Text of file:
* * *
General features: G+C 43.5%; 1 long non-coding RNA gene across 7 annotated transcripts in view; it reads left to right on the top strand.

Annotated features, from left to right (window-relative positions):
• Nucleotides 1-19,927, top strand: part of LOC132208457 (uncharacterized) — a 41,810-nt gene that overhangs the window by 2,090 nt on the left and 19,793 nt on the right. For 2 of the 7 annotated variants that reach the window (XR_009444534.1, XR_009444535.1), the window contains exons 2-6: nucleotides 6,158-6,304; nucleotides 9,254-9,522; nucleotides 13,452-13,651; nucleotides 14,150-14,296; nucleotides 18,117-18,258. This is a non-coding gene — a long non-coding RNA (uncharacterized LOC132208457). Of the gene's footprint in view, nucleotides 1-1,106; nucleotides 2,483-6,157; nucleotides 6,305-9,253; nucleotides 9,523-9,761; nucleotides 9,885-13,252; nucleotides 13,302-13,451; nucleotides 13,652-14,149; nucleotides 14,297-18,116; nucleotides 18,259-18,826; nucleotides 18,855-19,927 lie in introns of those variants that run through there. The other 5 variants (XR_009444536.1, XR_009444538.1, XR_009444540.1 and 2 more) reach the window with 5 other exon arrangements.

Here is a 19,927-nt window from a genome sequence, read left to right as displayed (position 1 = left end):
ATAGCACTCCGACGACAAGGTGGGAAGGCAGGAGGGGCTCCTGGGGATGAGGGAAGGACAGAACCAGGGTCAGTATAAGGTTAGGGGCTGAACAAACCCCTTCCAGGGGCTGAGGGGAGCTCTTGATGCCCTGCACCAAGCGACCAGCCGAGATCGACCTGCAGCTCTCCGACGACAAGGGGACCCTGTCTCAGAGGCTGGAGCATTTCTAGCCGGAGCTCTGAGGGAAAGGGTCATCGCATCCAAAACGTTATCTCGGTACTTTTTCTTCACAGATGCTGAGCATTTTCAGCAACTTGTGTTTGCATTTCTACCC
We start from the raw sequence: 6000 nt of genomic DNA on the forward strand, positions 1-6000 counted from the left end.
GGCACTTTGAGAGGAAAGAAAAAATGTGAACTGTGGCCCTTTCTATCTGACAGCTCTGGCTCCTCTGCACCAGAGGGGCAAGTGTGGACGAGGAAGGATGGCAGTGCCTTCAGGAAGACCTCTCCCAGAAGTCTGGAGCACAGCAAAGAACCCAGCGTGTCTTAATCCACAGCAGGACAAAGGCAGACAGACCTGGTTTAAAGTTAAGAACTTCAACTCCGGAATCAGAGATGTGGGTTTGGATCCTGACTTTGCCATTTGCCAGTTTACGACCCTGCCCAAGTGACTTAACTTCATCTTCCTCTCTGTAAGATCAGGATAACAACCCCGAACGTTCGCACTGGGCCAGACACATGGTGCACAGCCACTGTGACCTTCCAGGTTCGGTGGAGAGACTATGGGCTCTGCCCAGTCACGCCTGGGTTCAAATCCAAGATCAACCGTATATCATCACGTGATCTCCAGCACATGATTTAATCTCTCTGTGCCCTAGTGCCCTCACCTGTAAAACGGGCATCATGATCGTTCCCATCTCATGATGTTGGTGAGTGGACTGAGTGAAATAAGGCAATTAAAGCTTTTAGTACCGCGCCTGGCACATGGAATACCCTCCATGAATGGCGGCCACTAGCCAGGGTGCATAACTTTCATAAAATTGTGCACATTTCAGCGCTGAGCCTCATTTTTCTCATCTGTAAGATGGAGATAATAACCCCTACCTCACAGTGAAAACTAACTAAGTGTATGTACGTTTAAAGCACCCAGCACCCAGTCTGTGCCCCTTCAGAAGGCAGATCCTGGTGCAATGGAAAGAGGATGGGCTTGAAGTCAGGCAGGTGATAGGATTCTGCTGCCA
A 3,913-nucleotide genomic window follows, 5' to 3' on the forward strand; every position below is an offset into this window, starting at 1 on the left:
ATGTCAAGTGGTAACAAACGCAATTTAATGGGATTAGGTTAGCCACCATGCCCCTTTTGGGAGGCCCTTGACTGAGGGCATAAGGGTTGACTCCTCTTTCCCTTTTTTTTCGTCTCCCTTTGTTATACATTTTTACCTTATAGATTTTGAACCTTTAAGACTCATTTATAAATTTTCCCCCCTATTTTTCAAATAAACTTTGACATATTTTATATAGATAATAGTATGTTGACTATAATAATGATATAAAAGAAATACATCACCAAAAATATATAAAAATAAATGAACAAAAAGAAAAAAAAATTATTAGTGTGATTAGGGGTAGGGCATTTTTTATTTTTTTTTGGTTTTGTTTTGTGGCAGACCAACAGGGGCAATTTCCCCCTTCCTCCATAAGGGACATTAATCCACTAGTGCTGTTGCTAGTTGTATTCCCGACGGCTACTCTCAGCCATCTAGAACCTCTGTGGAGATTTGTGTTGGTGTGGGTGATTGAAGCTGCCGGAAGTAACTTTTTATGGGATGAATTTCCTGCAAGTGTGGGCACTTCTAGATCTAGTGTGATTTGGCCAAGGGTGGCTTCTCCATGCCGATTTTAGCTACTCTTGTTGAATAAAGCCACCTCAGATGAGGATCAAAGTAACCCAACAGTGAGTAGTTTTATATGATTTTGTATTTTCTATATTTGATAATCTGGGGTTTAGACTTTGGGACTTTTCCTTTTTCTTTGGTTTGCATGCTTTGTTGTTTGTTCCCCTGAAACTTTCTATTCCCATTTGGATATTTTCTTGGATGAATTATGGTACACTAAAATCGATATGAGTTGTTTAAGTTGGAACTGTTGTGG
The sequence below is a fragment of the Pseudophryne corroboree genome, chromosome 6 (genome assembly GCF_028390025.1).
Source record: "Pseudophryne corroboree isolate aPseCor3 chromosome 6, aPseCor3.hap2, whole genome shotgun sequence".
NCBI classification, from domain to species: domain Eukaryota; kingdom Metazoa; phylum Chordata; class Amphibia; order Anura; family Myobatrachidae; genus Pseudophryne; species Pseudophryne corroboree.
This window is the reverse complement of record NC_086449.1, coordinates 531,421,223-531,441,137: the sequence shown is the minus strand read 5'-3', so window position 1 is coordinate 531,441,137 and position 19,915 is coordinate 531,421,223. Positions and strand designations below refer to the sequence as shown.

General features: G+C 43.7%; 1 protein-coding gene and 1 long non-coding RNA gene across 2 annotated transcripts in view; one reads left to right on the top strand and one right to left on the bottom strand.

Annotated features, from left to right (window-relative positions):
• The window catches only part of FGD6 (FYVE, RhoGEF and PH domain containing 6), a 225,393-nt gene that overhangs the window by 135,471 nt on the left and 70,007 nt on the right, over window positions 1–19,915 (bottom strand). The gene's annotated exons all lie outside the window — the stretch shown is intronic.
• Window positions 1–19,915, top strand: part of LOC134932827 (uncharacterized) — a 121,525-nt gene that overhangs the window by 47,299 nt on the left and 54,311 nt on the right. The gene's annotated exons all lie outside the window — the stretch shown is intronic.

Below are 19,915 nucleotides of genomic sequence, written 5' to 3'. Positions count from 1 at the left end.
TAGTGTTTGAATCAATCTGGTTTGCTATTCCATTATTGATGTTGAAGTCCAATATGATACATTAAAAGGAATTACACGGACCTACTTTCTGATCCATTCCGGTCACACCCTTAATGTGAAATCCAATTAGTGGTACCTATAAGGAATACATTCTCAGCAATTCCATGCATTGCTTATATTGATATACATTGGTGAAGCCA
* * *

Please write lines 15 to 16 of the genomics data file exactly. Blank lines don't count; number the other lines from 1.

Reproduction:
Annotated features, from left to right (window-relative positions):
• The window catches only part of FGD6 (FYVE, RhoGEF and PH domain containing 6), a 225,393-nt gene that overhangs the window by 135,471 nt on the left and 70,007 nt on the right, over window positions 1–19,915 (bottom strand). The gene's annotated exons all lie outside the window — the stretch shown is intronic.